When craftsmen are given the task of laser alignment, quite a few assumptions are made. One very common assumption is that now that a laser system is being used, anyone can do alignment. Another is that since a laser is being used, everything is alignable. Put a laser system on an unalignable machine and you will still have an unalignable machine, only with an expensive laser alignment system attached to it. A laser alignment system does NOT guarantee that a machine is alignable!!! (Actually, all machines are ultimately alignable, if only you throw enough time and resources at them- perhaps an entirely new base or foundation is needed, and/or redoing the entire piping. The questions is, is it worth it in some cases? The point is, that just because you put a laser on a machine, that does not make it instantly alignable, vanishing all other problems.)
However, a laser alignment system, combined with a skilled and trained craftsman and a good alignment procedure, will greatly expedite alignments and help determine if a piece of equipment is alignable at all. The following is a tried and true procedure that will greatly expedite alignments.
Pre-alignment checks are critical in ensuring successful alignment. All surfaces should be clean and burr-free with metal to metal contact between the feet and shims, and the shims and base. Shim packs should be consolidated to three or four shims per foot. Jackscrews should be installed. A concentricity and runout check should also be done on the coupling and shaft. It is also a good practice to check the base for flatness.
The next step is to accomplish a rough alignment. Use whatever method that you prefer to get the machines reasonably close, or “eyeball” clean. A straightedge will work on some couplings in short-coupled machines. On machines with spacer couplings, the laser and a tape measure can be used very effectively. The purpose of this step is to remove gross misalignment and ensure that the laser and detector are in line enough to take readings. (Note that the best laser systems offer range extension so even rough alignment can easily be done with the laser.)
After your rough alignment has been accomplished, a rough soft foot check is in order. Eliminate any obvious rocking and fill any obvious gaps. This should be done with all hold-down bolts loose. Now it is time to use your laser alignment system. Make sure that all required dimensions are entered accurately and that initial alignment measurements are repeatable. Assuming you still have a rough alignment, a final soft foot check is in order. Follow your laser system’s recommendations for this. The ROTALIGN ULTRA even features a comprehensive soft foot wizard that guides you through the entire process, diagnoses the condition and suggests a solution. After any corrections are made, retighten all hold-down bolts, then recheck each foot individually with all the others tight. We recommend a tolerance of 2.0 mils or less. Now for the final alignment: The first correction that should be made is getting the vertical plane in tolerance. When making shim corrections, monitor the horizontal plane to make sure your machine does not move laterally too much. Once you are satisfied the vertical alignment is in tolerance, proceed to final horizontal corrections. Leave the hold-down bolts snug (not tight). They do not need to be all the way loose to make effective horizontal moves. This is where good jackscrews become invaluable, Try to avoid hitting machines with hammers. When machine is within tolerance alignment is complete. Save the alignment file for documentation and future reference.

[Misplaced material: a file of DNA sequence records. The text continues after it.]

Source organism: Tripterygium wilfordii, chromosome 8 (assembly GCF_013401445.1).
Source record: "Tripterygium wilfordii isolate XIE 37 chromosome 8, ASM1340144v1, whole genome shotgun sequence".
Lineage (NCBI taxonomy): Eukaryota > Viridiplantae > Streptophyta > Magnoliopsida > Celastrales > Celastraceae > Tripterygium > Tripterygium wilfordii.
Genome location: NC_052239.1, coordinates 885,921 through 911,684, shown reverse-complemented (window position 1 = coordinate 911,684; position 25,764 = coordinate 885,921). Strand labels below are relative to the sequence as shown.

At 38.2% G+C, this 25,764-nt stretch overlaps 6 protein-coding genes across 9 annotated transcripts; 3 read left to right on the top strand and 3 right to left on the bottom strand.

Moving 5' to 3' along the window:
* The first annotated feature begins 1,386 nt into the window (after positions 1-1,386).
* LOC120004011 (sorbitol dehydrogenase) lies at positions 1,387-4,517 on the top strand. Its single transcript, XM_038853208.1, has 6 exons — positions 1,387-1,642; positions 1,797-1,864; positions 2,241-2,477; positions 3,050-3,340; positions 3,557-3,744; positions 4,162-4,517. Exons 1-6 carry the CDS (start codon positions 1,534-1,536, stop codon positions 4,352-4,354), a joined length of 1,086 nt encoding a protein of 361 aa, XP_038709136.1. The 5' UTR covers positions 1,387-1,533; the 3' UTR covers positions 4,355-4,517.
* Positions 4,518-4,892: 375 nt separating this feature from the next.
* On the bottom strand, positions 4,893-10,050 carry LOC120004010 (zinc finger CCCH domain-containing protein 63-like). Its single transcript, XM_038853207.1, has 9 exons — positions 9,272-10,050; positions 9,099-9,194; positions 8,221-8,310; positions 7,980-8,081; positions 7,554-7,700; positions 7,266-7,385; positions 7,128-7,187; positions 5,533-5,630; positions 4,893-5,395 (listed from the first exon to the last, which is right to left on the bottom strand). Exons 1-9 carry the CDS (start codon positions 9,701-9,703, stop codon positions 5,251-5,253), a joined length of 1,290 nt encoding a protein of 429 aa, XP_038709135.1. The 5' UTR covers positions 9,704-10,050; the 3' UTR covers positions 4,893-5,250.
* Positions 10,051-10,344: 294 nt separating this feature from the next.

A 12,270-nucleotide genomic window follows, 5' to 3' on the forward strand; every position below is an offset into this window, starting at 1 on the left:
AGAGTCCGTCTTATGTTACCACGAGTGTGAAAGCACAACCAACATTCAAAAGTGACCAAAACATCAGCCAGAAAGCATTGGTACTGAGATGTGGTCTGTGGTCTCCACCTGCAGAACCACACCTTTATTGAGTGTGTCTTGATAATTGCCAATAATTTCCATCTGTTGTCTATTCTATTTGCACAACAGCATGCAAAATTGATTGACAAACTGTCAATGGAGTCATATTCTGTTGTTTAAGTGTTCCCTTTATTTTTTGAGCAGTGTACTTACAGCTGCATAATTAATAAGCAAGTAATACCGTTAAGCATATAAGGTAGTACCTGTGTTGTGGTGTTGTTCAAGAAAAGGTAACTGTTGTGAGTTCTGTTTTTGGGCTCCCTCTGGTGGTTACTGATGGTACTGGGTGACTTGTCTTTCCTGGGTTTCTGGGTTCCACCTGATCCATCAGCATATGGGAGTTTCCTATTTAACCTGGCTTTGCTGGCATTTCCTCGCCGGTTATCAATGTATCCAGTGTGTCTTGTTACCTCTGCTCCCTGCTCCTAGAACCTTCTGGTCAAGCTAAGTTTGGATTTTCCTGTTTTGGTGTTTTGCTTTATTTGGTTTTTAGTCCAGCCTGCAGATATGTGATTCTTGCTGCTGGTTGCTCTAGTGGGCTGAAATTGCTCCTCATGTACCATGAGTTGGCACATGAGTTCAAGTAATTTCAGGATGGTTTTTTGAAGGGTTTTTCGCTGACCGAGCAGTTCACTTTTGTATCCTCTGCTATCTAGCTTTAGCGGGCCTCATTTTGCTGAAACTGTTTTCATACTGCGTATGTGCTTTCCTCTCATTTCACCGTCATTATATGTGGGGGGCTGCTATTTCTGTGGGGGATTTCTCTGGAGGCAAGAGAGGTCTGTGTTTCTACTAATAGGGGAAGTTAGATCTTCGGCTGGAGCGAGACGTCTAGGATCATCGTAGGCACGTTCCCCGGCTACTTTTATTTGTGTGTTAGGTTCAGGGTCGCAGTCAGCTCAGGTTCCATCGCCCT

Many years of involvement with machinery alignment reveal that this is the best and fastest procedure for precision alignment. Each step is necessary and important in accomplishing the next step. Take your time and be diligent and you will succeed in your alignment.

by Ana Maria Delgado, CRL

Cardan Shaft Alignment


Cardan Shaft Alignment: These applications aren’t as straightforward as others. Their special considerations call for special tools and approaches.

A cardan shaft is, in the simplest terms, a spacer shaft with a universal joint coupling on each end. (Its name comes from a 16th-century Italian mathematician, Girolamo Cardano.) This type of arrangement allows power to be transferred between two machines that are offset from each other.
Widely used in industry, cardan shafts have proven practical on applications where space is limited—as well as in situations where an element in the machine train (e.g. paper roll) may need to be actuated (dynamically positioned) to an alternate position when the machines are not running. The universal joint allows for limited movement without uncoupling. To ensure sufficient lubrication circulation, which in turn prevents the universal joints from seizing, cardan shafts are normally installed with an angle from 4 to 6 degrees at the universal joints. Experience, though, has shown that the angle between the shafts of the driver and driven unit should be kept to a minimum, preferably less than 4.36 mrads (0.25 degrees). Ideally, the angles between the driver and driven shafts and the cardan shaft, shown as ?1 and ?2 in Fig. 1, would be equal. Geometrically, this would equate to zero angularity existing between the driver and driven unit: In other words, the shafts of the driver and driven machine would be parallel to each other.